Making Connected Comments

Maintaining a topic requires asking questions and making comments within the realm of that topic. The flexibility of one’s mind is stretched as learners expand their thoughts to formulate new ideas for specific topics.

Sample Video:

Staying on Topic

SOCIAL SKILLS IN ACTION (SSIA) – Jack and Haley are talking about a party they are attending when Haley has a thought about her brother’s dog. She wants to talk about that, but Jack is confused because they were talking about the party. Haley learns that to stay on topic, her comments should connect back to what Jack was saying, like pieces of a puzzle.

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Transcript:

Narrator: When we have conversations with others, we need to stay on topic. The topic is what you are talking about. So staying on topic means you both talk about the same thing. We also want to make sure our comments connect back to what the other person said. If a friend asked you about Science homework, they would be confused if you started talking about volleyball. Those topics don’t match. Your comments should stay on the same topic and connect back to what other people are saying. If we don’t stay on topic, others will get confused. Let’s see what happens when Haley doesn’t stay on topic.

 

[SCENE 1]

Jack: Hey! Did you hear about Connor’s party?

Haley: Yeah! I can’t wait.

Jack: Me too. It’s at a bowling alley, and I love bowling.

Haley: My brother got a dog.

Jack: Ah… oh-okay. Um…I like bowling without the bumpers, but it’s pretty hard.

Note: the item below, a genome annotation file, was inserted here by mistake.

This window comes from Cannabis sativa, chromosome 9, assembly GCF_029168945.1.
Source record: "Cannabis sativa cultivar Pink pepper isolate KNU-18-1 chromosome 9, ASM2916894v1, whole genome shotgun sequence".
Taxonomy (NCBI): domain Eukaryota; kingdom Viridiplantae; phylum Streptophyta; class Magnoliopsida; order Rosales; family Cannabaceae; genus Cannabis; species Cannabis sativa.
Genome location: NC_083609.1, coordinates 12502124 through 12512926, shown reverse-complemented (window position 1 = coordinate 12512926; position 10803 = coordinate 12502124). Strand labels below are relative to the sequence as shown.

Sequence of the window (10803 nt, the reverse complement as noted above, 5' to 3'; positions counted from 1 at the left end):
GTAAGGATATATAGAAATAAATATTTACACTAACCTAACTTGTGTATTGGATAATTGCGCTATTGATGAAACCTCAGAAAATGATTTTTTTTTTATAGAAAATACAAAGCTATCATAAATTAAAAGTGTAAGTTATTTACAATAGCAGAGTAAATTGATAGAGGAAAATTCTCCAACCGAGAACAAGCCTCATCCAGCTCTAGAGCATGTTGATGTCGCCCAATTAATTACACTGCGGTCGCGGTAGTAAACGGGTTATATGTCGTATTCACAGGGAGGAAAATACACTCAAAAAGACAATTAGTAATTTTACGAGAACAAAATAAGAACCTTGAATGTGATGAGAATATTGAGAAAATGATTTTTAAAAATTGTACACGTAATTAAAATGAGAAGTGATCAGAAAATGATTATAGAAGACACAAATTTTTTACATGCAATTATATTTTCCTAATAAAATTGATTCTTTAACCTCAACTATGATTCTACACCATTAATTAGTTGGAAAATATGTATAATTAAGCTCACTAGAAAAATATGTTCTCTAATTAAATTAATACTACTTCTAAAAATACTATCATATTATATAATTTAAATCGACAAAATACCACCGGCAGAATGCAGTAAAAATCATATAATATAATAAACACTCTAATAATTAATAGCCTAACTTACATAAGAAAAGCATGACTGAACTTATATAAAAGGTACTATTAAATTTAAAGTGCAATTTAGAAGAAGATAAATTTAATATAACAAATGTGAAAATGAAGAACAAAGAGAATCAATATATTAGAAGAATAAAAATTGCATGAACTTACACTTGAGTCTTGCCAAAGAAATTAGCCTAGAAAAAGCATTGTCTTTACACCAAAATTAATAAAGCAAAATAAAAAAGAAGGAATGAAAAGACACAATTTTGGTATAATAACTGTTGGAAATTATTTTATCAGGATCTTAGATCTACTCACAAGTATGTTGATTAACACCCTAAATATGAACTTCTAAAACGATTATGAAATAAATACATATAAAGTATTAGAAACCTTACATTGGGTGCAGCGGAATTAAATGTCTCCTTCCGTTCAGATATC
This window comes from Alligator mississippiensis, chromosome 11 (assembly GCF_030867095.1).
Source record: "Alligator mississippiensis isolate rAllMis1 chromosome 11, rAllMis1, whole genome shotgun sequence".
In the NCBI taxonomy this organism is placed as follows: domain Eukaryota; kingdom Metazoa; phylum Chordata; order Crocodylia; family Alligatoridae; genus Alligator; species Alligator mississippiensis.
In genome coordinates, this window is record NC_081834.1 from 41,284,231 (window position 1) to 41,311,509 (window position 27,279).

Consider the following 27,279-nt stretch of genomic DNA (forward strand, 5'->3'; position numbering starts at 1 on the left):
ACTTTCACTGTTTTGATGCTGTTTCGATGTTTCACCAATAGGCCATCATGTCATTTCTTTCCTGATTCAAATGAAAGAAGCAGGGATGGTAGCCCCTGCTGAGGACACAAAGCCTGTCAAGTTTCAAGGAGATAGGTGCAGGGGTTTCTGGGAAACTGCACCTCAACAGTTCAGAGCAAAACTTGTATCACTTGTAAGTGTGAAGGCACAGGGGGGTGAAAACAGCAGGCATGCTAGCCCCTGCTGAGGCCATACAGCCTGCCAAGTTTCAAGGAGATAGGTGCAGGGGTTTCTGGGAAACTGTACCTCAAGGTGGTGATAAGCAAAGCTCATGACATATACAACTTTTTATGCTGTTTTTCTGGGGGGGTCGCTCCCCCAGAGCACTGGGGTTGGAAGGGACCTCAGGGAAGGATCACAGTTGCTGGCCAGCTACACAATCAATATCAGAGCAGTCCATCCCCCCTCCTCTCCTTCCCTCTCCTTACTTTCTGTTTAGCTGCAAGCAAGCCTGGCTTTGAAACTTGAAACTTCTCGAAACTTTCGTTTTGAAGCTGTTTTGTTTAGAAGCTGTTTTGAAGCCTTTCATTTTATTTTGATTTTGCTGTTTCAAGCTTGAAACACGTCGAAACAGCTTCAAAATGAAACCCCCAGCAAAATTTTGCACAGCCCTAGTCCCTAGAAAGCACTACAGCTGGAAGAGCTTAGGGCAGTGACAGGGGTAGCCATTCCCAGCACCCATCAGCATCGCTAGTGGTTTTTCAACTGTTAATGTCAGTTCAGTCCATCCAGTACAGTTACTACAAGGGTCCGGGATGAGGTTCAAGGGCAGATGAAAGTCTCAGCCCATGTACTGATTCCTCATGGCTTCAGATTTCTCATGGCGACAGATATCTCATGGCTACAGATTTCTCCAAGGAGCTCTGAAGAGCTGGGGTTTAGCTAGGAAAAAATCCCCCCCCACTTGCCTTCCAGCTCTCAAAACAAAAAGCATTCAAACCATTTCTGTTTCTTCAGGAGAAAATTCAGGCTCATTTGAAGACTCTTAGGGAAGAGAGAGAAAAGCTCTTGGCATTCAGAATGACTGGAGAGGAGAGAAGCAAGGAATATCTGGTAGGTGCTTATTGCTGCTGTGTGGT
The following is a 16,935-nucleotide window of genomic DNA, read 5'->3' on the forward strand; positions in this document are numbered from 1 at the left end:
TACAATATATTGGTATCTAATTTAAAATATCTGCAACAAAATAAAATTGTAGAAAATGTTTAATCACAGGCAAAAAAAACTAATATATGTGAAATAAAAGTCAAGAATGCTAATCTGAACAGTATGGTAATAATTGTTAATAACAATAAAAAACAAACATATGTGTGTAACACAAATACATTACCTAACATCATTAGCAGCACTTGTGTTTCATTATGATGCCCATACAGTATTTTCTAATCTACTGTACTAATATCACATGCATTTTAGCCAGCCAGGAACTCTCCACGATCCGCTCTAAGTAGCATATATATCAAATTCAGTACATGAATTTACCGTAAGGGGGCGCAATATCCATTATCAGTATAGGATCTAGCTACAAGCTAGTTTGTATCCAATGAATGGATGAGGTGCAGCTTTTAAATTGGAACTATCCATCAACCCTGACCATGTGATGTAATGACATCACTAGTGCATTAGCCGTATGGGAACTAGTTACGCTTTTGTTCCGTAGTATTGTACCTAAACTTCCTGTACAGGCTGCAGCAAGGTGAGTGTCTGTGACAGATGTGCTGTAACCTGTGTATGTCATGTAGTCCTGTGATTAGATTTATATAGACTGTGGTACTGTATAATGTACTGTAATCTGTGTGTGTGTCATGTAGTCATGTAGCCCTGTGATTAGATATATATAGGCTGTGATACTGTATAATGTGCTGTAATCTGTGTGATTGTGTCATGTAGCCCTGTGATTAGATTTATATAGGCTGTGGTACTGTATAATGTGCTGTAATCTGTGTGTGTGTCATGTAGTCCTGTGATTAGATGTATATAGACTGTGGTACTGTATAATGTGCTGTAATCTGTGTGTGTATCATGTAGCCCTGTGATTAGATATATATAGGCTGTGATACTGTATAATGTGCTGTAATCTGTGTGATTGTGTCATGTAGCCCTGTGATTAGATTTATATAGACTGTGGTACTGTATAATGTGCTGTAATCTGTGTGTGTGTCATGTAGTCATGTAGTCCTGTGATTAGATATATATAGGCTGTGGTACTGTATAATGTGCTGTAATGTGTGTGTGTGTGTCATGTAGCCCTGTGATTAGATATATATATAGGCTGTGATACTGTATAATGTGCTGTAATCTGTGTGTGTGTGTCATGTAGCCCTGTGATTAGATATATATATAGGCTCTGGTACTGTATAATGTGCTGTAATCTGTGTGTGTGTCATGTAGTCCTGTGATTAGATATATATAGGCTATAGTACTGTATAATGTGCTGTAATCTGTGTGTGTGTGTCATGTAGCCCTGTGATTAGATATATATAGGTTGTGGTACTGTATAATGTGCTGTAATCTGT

Haley: His name is Rico.

Narrator: What happened there? Did Haley stay on topic? How do you think this made Jack feel?

Jack: (thought bubble) We were talking about Connor’s party, but… Haley kept bringing up her brother’s dog. That was confusing.

Narrator: Jack felt confused when Haley didn’t stay on topic. Jack was talking about the party when Haley started talking about her brother’s dog. Her comments about the dog didn’t connect back to Jack talking about the party. Haley needed to stay on topic by making a connecting comment about the party. Let’s watch her try again.

 

[SCENE 2]

Jack: Hey! Did you hear about Connor’s party?

Haley: Yeah! I can’t wait.

Jack: Me too. It’s at a bowling alley, and I love bowling.

Haley: (internal thought) I really want to tell Jack about my brother’s new dog. But… I guess that would be confusing because we’re talking about the party now. I guess I should stay on topic.

Haley: Me too! I haven’t been bowling in a long time.

Jack: I love bowling without the bumpers, but it’s pretty hard.

Haley: That is hard.

Narrator: That time, Haley thought about staying on topic. Even though she wanted to tell Jack about the dog, she knew it would be confusing to bring up something new, so she made a comment about the party. Her comments connected back to Jack’s comments about the bowling party. Now no one was confused and they had a successful conversation. Remember, it’s important to connect your comments and stay on topic.

 

Companion Worksheet:

Every video comes with a companion worksheet for students to review what they just learned. This helps assess comprehension and promote generalization by reinforcing the concepts covered in the video.

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Worksheets and activities to teach Making Connected Comments

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